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Posted on September 1, 2023 (5783) By Rabbi Label Lam | Series: | Level:

And it will be, when you come into the land which HASHEM, your G-d, gives you for an inheritance, and you possess it and settle in it, that you shall take (M’Reishis) of the fruit of the ground, which you will bring from your land, which HASHEM, your G-d, is giving you. And you shall put [them] into a basket and go to the place which HASHEM, your G-d, will choose to have His Name dwell there. (Devarim 26:1-2)

(M’Reishis) of the first fruit: A man goes down into his field and sees a fig that has ripened. He winds a reed around it for a sign and declares: “This is the first fruit (בִּכּוּרִים).” – Rashi

This first fruit is called by an important name, “Reishis”. That superior designation is calling out for greater recognition. Why is it applied here? It’s a simple farmer meeting the first fruits. Where does this appellation, “Reishis” come from?

The opening words of the Torah are too often misread and misunderstood, “In the beginning G-d created the heavens and the earth.” That statement would imply that the Torah is communicating cosmology, as a science textbook, and is interested in satisfying our curiosity about the order of creation. The Torah, Rashi relates, is rather a teaching book with a more important lessons to be learned.

The first letter “Beis” taken as a prefix, meaning “for” or “for the sake of” when attached to the word “Reishis” means that the world was created for the sake of something called, “Reishis”. Using the rest of Torah as a self-referential dictionary of sorts, Rashi qualifies and crowns two items with the title, “Reishis”-Primary. It is for their sake all is created. We are being told not “how” but rather “why” the world was created. Those two essential ingredients that Rashi identifies are the Torah and Israel who are crowned with the title Reishis. It is for both of them that the whole world was created! I know this all sounds terribly self-serving but let’s understand why it’s so.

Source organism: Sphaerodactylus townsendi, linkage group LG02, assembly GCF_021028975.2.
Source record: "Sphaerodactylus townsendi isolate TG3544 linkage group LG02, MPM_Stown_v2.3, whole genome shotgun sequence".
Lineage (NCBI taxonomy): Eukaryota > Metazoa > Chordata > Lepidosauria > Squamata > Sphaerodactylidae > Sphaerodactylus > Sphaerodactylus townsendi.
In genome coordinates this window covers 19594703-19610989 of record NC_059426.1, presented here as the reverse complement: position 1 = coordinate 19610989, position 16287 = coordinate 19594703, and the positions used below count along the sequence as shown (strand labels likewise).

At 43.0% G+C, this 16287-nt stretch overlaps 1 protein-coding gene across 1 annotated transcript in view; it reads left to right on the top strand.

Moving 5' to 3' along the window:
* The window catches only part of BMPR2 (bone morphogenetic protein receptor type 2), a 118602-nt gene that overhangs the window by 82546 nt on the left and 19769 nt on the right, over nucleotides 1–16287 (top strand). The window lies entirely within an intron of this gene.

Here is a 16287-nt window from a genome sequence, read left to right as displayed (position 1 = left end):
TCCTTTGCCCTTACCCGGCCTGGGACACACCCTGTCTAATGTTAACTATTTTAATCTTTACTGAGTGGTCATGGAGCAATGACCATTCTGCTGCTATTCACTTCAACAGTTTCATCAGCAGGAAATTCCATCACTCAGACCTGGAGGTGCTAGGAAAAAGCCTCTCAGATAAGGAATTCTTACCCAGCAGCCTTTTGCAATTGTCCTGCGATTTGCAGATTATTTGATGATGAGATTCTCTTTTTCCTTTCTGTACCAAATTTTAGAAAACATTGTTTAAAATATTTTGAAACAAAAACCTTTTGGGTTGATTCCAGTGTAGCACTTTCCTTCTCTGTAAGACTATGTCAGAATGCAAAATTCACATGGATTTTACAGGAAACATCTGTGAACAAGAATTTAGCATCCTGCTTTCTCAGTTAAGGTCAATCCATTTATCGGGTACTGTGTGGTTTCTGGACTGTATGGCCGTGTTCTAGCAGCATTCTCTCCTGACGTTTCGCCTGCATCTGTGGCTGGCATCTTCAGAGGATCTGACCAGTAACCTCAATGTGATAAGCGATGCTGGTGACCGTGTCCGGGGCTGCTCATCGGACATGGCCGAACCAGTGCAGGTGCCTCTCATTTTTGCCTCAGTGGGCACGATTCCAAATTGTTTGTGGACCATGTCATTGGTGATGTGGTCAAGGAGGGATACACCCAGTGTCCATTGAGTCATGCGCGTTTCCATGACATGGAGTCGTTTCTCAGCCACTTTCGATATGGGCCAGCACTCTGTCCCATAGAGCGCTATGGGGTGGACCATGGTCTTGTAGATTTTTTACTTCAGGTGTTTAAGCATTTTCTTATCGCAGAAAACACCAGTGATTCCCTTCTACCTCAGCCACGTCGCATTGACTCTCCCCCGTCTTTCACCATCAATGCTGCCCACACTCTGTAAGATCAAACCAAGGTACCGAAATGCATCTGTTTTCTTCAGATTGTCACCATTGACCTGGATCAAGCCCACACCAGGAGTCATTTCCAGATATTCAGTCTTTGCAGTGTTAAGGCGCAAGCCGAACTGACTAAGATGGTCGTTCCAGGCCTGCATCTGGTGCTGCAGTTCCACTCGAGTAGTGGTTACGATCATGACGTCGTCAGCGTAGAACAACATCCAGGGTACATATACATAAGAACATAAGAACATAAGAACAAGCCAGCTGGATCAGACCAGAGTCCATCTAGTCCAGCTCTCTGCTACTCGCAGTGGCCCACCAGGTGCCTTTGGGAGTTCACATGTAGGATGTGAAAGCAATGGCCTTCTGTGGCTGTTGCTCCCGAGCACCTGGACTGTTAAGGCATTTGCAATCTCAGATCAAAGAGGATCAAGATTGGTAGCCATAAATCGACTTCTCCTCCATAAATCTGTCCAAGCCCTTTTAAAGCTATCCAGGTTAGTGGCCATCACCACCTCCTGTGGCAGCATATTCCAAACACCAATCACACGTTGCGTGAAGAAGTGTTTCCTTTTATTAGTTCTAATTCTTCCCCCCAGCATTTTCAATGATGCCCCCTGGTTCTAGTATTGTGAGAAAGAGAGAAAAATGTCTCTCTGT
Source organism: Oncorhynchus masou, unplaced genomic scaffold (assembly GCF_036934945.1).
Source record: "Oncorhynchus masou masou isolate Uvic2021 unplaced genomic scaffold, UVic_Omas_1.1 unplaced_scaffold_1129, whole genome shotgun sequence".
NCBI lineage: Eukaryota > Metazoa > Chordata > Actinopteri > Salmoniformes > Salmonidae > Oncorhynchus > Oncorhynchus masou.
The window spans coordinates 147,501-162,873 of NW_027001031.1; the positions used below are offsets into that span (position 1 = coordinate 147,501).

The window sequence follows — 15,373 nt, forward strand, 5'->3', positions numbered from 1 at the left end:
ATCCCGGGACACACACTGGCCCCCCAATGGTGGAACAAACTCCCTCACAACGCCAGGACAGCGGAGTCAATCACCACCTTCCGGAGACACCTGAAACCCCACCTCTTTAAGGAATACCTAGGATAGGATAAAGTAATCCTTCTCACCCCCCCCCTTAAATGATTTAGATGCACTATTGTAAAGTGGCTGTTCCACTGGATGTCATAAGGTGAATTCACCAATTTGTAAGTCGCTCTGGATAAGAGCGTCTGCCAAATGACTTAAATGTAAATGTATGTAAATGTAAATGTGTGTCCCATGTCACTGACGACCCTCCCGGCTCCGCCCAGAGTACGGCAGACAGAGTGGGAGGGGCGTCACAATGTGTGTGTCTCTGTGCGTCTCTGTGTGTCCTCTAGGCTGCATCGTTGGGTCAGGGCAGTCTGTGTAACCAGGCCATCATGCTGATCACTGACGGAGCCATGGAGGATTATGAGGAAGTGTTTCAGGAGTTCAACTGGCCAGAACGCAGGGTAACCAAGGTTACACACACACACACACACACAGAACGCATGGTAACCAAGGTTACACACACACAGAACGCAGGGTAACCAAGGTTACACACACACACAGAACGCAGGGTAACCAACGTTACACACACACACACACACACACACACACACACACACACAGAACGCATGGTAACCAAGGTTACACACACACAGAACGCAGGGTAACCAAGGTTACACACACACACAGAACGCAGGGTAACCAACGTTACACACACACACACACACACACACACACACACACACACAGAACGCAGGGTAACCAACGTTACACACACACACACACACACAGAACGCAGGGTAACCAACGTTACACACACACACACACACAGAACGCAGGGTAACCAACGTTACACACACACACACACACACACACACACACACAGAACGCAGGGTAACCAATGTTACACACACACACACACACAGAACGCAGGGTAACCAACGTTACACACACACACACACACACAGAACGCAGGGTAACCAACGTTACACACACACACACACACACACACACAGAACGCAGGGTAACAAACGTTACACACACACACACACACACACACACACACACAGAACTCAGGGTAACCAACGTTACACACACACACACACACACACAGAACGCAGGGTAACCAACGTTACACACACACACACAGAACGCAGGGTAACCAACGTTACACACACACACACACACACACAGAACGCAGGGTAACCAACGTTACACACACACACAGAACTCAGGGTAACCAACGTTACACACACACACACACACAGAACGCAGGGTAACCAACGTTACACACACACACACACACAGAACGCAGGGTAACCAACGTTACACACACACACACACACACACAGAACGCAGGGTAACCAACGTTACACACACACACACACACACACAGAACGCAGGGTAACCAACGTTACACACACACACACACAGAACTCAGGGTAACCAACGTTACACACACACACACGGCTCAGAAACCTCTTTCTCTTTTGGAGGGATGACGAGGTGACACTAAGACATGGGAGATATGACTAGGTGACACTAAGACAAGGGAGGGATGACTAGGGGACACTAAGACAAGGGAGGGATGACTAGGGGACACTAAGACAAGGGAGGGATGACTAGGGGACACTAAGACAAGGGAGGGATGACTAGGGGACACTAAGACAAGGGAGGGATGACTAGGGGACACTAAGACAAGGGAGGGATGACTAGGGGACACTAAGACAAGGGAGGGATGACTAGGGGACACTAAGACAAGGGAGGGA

If I were to attempt to solicit from you a large donation to build a school building, you would certainly be justified in asking a few questions. “Why do we need this school anyway?”

I will have to give some real answers. What if I tell you, “We have a wonderfully unique curriculum.” Then you might follow up and ask, “Who would attend this school? From where do you get your faculty?” Good questions!

Imagine, now, the whole world is this school. Why is it here? What is it in this life that justifies the existence of all the world’s forests, marketplaces, buildings, people and parking lots? Why a world?! Why do we need all this? What purpose does it serve? How does it justify its existence? The Holy Torah is saying it, right in the beginning. Not me! Why and to whom should we apologize?

The curriculum is the Torah. The students and the faculty are Israel. Together they produce something so valuable that the Talmud tells us that the whole world was created for “this” alone. What is this “this”? Something else is also called “Reishis”. (REISHIS CHOCHMA) “The primary wisdom is fear of HASHEM!” This whole educational process is meant to inspire its students with a sense of awe and ecstasy in relationship to their Creator.

Bikurim, these first fruits, are also a Reishis for which the world was created. It is quietly an act of great courage and superior devotion. Once the fruit is ripening on the tree, there is a tendency for the farmer to declare, “Look what my hands have accomplished!” For a person to overcome the natural egoistic instinct and deliver his first fruit – his Reishis to HASHEM, shows that he has not become intoxicated with his own doing. He still feels he owes everything to HASHEM, his FIRST THANKS!

When a student, even years later, writes a letter to a teacher or principal and tells them what a difference the education they provided for him made to them and how they are applying the many lessons to their daily life, believe me, that teacher or administrator does not disregard that little note.

He cherishes it. He may frame it and put it on the wall. He likely waited a long time to get such a message. The expressions of appreciation are certainly farther and fewer between compared numerically to the sheer volume of angry complaints and outrageous requests. Yet, this miniature gesture makes everything worthwhile.